PhD thesis (Dutch title: Bewogen Lanschap) at the Amsterdam School of Heritage and Memory Studies (ASHMS) in the research group ’Dynmics and Memory ...'. The project is in a ‘Match’ with the Netherlands Institute for Sound and Vision (Hilversum). The main corpus of this study is the collection of historic dissemination films issued by the Dutch Ministry of Agriculture in the post WW Two period (1945-1985).
Promotor is Prof. Dr. Frank P.I.M. van Vree (Media Studies, UvA). Co-promotors are Prof. Dr. R. (Rob) van der Laarse (Heritage and Memory Studies, UvA) and Prof. Dr. A. (Bert) Hogenkamp (Sound and Vision, Hilversum & Faculty of Arts, VU University Amsterdam).
In 1945-1985 an integrated transition took place in the Dutch countryside. Minister Mansholt conducted the innovation process in the rural domain. The Dutch agriculture policy was successful and transformed the backward ‘traditional’ countryside into ‘modern’ (Andela, 2000). A part of the program was an intensive strategy to implement modernisation in the hearts and minds of the rural people (Karel, 2005). An impressive collection of information films (Hogenkamp, 2003) was embedded in public-private ‘social engineering’ strategies (Schuyt & Taverne, 2000). Due to spatial, economic, social and cultural impact this transition in the Dutch countryside is unique in democratic Europe (Bieleman, 2008).
The agriculture films are a genre in the canon of cultural heritage. This study analyses the representations of modern and traditional farming, rural life and landscapes, and the role the films played in the process of modernising the Dutch countryside in the post war period. My hypothesis will be that these films represent the intentions of the ministry and rural organisations to implement, by ‘social engineering’ in the countryside, the transition from ‘traditional’ into ‘modern’ in the physical, social and cultural domains, and that this modernist paradigm is still present in contemporary European discourses on landscape, heritage and identity.
‘Framing the Dutch Landscape’ analyses the representation of the Dutch rural ‘modernisation project’ in the post World War II period in the agriculture films. The rural modernisation project innovated the working methods and thereby daily life on the farms and in the villages dramatically. The agriculture films were part of an intensive dissemination program conducted by the Rural Extension Services (Landbouwvoorlichtingsdiensten). The films intended to implement the abstract policies into the heart and minds of the rural people by well-chosen cinematographic techniques (Hogenkamp, 2003).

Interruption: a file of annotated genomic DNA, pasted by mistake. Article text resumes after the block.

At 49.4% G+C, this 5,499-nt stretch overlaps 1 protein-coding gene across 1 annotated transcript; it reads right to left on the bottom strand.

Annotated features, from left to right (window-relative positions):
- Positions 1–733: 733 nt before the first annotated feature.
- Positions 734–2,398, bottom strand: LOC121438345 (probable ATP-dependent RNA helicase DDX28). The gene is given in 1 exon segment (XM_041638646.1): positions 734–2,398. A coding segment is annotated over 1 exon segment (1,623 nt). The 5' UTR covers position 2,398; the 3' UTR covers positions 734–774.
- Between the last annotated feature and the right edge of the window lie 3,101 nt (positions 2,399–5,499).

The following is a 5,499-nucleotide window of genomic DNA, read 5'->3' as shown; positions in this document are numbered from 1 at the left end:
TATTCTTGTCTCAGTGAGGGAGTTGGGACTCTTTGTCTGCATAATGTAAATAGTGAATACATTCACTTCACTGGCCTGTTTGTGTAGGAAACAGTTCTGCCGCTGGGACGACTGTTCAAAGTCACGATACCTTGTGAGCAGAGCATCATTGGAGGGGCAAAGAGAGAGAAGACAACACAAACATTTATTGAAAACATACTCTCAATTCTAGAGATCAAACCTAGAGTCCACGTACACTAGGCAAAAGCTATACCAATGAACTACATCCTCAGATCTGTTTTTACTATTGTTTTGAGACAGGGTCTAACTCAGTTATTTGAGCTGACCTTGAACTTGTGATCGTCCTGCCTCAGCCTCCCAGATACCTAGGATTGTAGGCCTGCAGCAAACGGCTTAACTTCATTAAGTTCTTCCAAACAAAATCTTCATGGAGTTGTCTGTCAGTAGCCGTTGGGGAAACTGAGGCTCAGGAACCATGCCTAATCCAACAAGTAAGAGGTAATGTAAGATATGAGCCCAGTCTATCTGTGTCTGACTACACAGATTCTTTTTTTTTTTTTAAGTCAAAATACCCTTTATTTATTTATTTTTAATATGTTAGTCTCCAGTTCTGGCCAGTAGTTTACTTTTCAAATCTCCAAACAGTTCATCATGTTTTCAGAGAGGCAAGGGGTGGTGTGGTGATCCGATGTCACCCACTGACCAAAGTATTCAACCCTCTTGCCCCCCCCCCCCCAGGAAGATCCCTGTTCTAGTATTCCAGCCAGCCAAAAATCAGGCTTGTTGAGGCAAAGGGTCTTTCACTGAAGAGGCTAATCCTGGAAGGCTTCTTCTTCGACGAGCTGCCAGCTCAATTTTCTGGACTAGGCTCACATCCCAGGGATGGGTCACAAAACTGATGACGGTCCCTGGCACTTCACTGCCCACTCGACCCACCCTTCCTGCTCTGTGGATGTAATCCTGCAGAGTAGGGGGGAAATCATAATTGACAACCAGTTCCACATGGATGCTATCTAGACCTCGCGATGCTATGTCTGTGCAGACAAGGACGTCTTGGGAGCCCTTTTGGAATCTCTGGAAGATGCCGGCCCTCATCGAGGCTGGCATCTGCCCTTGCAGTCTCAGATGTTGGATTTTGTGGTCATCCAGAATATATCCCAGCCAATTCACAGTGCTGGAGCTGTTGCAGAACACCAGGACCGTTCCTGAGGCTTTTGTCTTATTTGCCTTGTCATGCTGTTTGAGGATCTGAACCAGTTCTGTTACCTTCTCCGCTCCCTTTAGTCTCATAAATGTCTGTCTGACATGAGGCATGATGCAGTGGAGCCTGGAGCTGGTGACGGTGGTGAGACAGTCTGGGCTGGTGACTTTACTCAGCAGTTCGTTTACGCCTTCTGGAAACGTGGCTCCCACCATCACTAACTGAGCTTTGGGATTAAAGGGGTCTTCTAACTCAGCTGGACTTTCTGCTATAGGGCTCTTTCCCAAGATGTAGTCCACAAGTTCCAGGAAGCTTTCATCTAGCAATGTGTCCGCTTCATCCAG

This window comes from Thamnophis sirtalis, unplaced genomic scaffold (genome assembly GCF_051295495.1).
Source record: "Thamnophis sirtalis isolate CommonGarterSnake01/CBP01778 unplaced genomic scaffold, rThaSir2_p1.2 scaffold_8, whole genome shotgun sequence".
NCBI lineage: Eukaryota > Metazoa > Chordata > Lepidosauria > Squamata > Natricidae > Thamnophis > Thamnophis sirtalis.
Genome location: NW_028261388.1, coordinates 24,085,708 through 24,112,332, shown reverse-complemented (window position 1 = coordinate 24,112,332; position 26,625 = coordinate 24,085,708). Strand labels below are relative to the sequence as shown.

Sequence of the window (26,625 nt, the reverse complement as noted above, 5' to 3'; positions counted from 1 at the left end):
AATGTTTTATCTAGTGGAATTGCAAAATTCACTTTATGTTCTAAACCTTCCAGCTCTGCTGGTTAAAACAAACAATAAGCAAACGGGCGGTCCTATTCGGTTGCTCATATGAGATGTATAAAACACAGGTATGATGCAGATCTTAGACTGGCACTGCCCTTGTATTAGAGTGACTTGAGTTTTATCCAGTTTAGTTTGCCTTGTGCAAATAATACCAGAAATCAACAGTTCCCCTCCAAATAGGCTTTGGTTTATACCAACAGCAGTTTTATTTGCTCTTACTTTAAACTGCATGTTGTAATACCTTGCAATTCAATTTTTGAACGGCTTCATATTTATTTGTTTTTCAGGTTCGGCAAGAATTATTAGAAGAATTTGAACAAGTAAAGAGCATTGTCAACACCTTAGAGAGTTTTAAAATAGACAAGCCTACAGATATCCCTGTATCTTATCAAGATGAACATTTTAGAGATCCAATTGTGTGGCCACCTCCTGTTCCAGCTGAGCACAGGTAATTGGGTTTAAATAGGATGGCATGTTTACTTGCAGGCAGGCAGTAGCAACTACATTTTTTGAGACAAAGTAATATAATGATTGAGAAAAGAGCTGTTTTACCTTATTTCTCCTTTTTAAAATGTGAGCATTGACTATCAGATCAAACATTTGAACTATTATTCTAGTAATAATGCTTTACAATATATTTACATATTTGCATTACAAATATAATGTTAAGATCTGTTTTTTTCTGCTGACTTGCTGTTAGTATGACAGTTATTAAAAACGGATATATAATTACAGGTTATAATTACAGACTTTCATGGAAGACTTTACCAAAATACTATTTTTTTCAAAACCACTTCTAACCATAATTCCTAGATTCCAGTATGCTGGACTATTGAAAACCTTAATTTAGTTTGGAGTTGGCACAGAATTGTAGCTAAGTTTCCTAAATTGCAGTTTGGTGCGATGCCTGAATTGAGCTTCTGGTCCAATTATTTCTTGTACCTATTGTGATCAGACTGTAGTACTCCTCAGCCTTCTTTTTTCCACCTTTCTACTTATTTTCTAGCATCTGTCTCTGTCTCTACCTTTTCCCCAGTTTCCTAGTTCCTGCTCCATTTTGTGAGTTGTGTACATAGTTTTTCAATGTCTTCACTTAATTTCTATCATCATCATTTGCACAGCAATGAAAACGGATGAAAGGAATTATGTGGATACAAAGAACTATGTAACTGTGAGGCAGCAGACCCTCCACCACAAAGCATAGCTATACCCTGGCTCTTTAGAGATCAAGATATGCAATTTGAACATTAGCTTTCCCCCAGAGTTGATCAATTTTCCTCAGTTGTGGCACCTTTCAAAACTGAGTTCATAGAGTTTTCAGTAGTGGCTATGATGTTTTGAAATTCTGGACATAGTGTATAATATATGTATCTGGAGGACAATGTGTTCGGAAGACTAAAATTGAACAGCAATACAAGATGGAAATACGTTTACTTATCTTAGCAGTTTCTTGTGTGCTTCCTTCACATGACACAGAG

The Dutch rural policies were an example for other countries in the world. In 1958 Mansholt was appointed as the first European Commissioner on Agriculture. He implemented his Dutch policies on a European scale. This EC line of policy shaped Dutch and West European agriculture and rural life.
The results of this study will give insight into how the repertoires of representations of the 'modern' and the 'tradition' found within the historic agriculture films, are still present in the contemporary European heritage discourses on landscape. Parallel on the research is a dissemination program conducted The Cultural Heritage Agency of the Netherlands in Amersfoort.
In my life and work I combine the conceptual and analytical capacity of the scientific researcher and the inspiring, creative strength of the filmmaker. I know the questions of metropolitan living out of own experience and on theoretical level. My roots are in the rural Dutch ‘De Betuwe’ region and I am well connected to rural life and the quests about the developments at the countryside and in agriculture. I am a flexible team player who connects people from different backgrounds.
As a cineast I am a director of documentaries, informative and interactive film projects. Most of my projects focus on quests on the cross roads of spatial development, culture and society. In my oeuvre I try to touch the audience in heart and mind with unexpected perspectives, intriguing stories and attractive pictures.
My scientific work started with the academic study Landscape Architecture at Wageningen University. My generic scientific experience is at Alterra Wageningen UR, a leading Dutch research centre. The core of my research is the connection of the physical green outdoors and landscape to mental and social processes. Cultural heritage, communication and participation have my special attention. I cover the broad spectrum from scientific reflection, creative development to implementation and publication. I educate students and coach experts. I am reliable, full of tact and open-minded.